Americans divide closely on whom they'd blame if the federal government defaults on its debts, even as most align with the Biden administration's position on how Congress should handle the issue.
If default occurs -- as Treasury Secretary Janet Yellen said Monday could happen by June 1 -- 39% in this ABC News/Washington Post poll say they'd mainly blame the Republicans in Congress, while virtually as many, 36%, say they'd mainly blame Biden. Sixteen percent volunteer that they'd blame both equally.
That looks like a messaging snafu on President Joe Biden's part, since many more people take his side than the Republican position on the issue. Fifty-eight percent say debt payment and federal spending cuts should be handled separately, as Biden has argued. Far fewer, 26%, take the GOP view that Congress should let government pay its debts only if the administration agrees to spending cuts.
Support for Biden's position on the debt ceiling has lost 7 percentage points since February, dropping from 65% to 58% in this poll, produced for ABC by Langer Research Associates. However, the share who favor linking the debt ceiling with spending cuts has not grown; instead, more now are undecided.
While there are wide partisan differences in these views, it's notable that 46% of Republicans part company with the party's leadership in Washington and say the issues should be kept separate; 40% of Republicans instead favor linking them. Preference to keep debt payments and federal spending cuts as separate issues reaches 58% among independents and 74% among Democrats. (Both are down from the levels last month, when the question was preceded by one on concern about a default.)
In ideological terms, 75% of liberals and 61% of moderates prefer keeping the issues separate -- as do 56% of people who describe themselves as somewhat conservative. This flips among those who are very conservative. In this group, just 36% favor separation, while 52% say the government should be allowed to pay its debt only if spending cuts are included.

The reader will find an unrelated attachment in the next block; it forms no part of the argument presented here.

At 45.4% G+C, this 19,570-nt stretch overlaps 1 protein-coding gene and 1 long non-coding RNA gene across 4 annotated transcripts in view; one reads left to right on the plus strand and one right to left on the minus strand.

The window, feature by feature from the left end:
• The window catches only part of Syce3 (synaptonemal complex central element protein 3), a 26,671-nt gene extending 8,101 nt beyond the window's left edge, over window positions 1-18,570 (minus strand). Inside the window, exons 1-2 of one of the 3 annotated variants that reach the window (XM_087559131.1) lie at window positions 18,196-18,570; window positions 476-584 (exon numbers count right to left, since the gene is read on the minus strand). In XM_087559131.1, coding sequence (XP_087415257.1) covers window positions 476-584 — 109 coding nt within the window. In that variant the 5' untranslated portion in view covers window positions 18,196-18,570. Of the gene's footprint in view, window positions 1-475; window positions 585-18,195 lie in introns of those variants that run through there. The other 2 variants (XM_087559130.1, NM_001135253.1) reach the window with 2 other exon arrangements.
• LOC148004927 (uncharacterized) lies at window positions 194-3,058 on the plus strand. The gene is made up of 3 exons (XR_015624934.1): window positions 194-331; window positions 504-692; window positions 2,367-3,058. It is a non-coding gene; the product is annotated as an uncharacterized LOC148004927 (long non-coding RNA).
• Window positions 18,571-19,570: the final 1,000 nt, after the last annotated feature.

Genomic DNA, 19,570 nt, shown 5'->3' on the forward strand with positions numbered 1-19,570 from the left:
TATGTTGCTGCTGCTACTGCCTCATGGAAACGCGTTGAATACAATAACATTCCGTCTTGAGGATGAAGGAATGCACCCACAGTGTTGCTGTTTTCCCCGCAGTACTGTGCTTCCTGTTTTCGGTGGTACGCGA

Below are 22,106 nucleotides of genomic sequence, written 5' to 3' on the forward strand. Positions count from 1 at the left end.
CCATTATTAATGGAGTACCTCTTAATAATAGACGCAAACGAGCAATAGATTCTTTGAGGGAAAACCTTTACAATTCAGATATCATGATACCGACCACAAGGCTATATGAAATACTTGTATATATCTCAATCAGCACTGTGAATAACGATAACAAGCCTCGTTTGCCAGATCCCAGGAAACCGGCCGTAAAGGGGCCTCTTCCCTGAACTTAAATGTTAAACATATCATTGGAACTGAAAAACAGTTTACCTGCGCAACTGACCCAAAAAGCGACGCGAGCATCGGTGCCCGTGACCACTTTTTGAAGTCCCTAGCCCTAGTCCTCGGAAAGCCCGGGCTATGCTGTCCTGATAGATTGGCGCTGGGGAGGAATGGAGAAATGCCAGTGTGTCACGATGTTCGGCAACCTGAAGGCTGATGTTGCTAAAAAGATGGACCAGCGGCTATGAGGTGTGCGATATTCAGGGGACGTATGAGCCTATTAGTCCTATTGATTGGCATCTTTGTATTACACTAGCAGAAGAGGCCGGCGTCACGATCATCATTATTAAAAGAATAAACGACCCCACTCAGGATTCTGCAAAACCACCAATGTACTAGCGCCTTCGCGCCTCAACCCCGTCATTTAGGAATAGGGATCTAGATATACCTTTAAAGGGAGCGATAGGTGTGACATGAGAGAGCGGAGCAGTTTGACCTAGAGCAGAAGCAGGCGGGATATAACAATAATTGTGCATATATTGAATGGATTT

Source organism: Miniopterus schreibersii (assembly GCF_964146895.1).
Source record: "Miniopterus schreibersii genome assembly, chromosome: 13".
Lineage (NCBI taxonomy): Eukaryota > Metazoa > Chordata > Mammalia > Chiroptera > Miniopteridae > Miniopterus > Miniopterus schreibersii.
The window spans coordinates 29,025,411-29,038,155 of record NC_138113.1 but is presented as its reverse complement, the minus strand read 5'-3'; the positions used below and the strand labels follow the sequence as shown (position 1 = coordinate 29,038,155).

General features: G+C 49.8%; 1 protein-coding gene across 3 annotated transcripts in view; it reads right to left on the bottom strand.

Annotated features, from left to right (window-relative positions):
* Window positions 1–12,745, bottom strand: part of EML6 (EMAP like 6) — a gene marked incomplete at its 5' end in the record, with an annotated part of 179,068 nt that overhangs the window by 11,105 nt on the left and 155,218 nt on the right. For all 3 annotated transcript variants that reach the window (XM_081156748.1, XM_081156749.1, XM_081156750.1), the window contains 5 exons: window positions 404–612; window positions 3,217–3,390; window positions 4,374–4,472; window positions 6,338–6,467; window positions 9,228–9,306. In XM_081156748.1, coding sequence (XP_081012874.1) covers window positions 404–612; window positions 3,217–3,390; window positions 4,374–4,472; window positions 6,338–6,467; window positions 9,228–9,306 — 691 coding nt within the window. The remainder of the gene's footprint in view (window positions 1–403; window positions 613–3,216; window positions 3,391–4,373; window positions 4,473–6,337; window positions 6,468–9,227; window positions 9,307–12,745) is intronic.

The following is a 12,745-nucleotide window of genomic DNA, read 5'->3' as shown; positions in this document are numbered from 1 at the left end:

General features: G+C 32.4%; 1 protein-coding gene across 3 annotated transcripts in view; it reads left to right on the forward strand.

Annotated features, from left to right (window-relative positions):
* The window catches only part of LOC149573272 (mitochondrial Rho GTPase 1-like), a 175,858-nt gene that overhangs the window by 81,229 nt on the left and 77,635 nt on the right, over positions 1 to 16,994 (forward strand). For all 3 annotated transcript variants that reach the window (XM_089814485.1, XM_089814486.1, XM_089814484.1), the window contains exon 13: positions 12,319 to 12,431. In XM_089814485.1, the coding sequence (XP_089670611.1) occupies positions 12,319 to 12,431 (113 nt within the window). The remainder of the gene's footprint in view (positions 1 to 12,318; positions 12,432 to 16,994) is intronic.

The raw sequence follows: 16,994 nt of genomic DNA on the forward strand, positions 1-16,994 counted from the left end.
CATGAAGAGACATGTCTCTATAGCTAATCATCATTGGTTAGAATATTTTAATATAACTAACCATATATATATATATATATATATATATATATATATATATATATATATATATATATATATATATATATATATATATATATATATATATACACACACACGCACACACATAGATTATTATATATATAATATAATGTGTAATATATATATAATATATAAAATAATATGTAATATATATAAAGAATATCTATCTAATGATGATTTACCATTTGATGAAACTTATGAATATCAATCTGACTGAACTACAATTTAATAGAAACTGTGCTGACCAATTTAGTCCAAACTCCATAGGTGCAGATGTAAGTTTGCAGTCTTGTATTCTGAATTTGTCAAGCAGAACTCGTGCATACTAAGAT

Who'd actually take the blame in a default depends on the eventual circumstances. But as things stand, views are highly partisan. Among Republicans, 78% would mainly blame Biden. Among Democrats, 78% would mainly blame the Republicans in Congress. And independents divide three ways, but with a slight tilt in Biden's favor: Thirty-seven percent say they'd mainly blame the GOP; 29%, mainly Biden; and 24%, both equally.
This ABC News/Washington Post poll was conducted by landline and cellular telephone April 28 to May 3, 2023, in English and Spanish, among a random national sample of 1,006 adults. Partisan divisions are 26-25-41%, Democrats-Republicans-independents. Results have a margin of sampling error of 3.5 percentage points, including the design effect. Sampling error is not the only source of differences in polls.
The survey was produced for ABC News by Langer Research Associates, with sampling and data collection by Abt Associates of Rockville, Maryland. See details on the survey's methodology here.